MOST INDIANS in eastern North Carolina in the 19th century were designated as anything other than Native American. Typically “mulatto,” sometimes black, on occasion white, their Indian identity was, with few exceptions, obscured by census takers.
Somebody in the Currituck township of Hyde County in 1850 made a mistake however. The data collected there shows that families were identified first as “I” and then had this overwritten with either “Mulattor” or M.” This error, visible to the naked eye, is invaluable to researchers who try to piece together the story of eastern North Carolina’s Indian families in the 19th century.
As seen in these two pages below, members of the Barber, Barrow, Braddock, Chance, Clayton, Collins, Coval, Freeman, Garner, Hill, King, Longtom, Mackey, Powers, Reid, and Tyson are all first designated as Indian, then “corrected” to Mulatto.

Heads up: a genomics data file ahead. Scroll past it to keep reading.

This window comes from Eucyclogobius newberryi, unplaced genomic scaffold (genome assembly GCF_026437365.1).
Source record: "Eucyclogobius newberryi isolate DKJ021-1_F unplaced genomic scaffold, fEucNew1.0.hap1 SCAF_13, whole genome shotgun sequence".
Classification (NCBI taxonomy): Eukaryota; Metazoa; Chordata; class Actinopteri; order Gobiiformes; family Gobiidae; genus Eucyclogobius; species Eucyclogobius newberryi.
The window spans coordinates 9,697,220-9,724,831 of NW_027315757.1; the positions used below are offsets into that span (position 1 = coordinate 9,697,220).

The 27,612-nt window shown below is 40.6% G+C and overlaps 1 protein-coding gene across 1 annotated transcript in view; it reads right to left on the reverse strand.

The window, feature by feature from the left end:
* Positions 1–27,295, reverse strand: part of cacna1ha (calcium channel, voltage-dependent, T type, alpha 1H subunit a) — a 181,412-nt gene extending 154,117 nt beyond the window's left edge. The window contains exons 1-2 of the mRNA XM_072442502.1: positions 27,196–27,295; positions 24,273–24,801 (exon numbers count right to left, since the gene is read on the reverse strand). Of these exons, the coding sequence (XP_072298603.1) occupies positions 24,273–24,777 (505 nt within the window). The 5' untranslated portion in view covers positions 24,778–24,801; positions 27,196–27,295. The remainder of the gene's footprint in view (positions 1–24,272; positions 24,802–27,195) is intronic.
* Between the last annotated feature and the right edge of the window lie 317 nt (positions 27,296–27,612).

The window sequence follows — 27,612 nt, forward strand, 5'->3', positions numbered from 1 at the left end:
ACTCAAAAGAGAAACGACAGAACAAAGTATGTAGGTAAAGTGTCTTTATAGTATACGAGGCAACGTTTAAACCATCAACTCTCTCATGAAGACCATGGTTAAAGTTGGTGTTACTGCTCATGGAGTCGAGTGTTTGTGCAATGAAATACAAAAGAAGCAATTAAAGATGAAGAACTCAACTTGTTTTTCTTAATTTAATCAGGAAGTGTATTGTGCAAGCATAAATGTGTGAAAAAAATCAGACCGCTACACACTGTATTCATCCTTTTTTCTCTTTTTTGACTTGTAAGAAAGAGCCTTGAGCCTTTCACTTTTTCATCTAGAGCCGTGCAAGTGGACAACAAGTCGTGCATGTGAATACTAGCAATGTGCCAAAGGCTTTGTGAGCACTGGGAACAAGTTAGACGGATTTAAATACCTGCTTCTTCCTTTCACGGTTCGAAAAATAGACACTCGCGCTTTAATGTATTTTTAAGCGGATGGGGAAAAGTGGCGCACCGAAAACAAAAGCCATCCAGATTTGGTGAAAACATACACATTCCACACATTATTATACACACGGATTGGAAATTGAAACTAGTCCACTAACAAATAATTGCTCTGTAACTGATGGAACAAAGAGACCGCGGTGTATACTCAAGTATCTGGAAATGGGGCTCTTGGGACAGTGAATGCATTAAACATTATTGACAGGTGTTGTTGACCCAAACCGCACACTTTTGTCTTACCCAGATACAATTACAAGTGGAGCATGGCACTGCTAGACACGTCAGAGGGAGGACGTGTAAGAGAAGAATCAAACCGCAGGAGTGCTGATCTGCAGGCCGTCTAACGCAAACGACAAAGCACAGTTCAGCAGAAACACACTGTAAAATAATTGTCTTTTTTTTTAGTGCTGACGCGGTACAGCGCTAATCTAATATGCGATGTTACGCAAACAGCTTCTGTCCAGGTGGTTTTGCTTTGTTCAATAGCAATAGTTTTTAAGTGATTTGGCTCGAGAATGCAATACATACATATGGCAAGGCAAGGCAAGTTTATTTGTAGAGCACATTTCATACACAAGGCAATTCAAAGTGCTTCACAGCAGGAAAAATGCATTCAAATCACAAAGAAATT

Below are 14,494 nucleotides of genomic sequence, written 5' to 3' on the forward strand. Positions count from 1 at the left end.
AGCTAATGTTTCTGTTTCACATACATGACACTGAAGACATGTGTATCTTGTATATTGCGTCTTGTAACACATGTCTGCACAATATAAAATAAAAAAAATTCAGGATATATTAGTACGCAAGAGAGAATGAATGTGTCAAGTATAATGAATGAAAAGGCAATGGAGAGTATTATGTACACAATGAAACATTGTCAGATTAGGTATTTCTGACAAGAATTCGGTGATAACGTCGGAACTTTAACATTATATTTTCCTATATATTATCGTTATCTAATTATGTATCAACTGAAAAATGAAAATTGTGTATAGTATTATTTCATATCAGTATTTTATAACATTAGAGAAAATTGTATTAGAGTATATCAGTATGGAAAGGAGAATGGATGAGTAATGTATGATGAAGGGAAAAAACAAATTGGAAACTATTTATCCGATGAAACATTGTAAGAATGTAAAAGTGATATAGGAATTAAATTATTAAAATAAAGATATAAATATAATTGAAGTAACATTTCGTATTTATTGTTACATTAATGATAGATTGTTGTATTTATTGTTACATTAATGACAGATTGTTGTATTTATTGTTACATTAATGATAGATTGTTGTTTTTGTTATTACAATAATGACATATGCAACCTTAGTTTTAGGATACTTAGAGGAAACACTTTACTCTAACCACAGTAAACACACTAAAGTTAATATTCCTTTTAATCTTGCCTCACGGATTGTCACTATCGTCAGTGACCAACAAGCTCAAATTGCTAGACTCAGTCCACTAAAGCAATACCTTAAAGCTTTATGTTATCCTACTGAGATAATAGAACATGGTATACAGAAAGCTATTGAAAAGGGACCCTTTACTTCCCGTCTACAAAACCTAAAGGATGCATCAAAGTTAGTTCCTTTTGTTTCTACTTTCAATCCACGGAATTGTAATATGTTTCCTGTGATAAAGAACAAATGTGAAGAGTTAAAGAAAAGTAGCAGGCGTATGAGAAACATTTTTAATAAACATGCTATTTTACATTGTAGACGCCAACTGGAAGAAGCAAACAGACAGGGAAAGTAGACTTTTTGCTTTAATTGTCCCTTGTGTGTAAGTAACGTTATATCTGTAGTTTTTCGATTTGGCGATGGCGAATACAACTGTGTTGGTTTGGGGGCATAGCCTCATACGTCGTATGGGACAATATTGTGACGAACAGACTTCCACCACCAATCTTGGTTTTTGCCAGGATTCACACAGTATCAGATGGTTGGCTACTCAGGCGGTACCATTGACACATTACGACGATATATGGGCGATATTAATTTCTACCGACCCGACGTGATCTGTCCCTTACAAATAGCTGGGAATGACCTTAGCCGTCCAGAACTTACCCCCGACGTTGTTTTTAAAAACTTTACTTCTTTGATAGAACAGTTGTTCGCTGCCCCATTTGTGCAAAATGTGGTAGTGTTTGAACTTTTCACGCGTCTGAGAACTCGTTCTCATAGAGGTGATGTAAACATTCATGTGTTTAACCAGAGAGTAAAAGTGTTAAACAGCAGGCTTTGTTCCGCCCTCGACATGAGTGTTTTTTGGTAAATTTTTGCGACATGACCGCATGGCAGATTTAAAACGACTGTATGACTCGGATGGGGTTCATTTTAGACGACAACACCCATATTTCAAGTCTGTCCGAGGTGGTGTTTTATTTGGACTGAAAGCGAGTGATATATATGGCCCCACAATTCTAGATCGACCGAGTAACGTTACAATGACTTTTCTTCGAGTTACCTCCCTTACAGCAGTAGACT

Some of these names should be familiar to researchers. Barber, Longtom, and Mackey, are all named on deeds related to the Mattamuskeet Indian Reservation. A Collins is named as Indian in a 1765 Hyde County court record. But other families were obviously there too. Freeman and Reid are families found in Gates County among the Chowanoke population. All together, a very rich discovery, thanks to a census taker (“D. Murray”) who was a bit too honest in his work.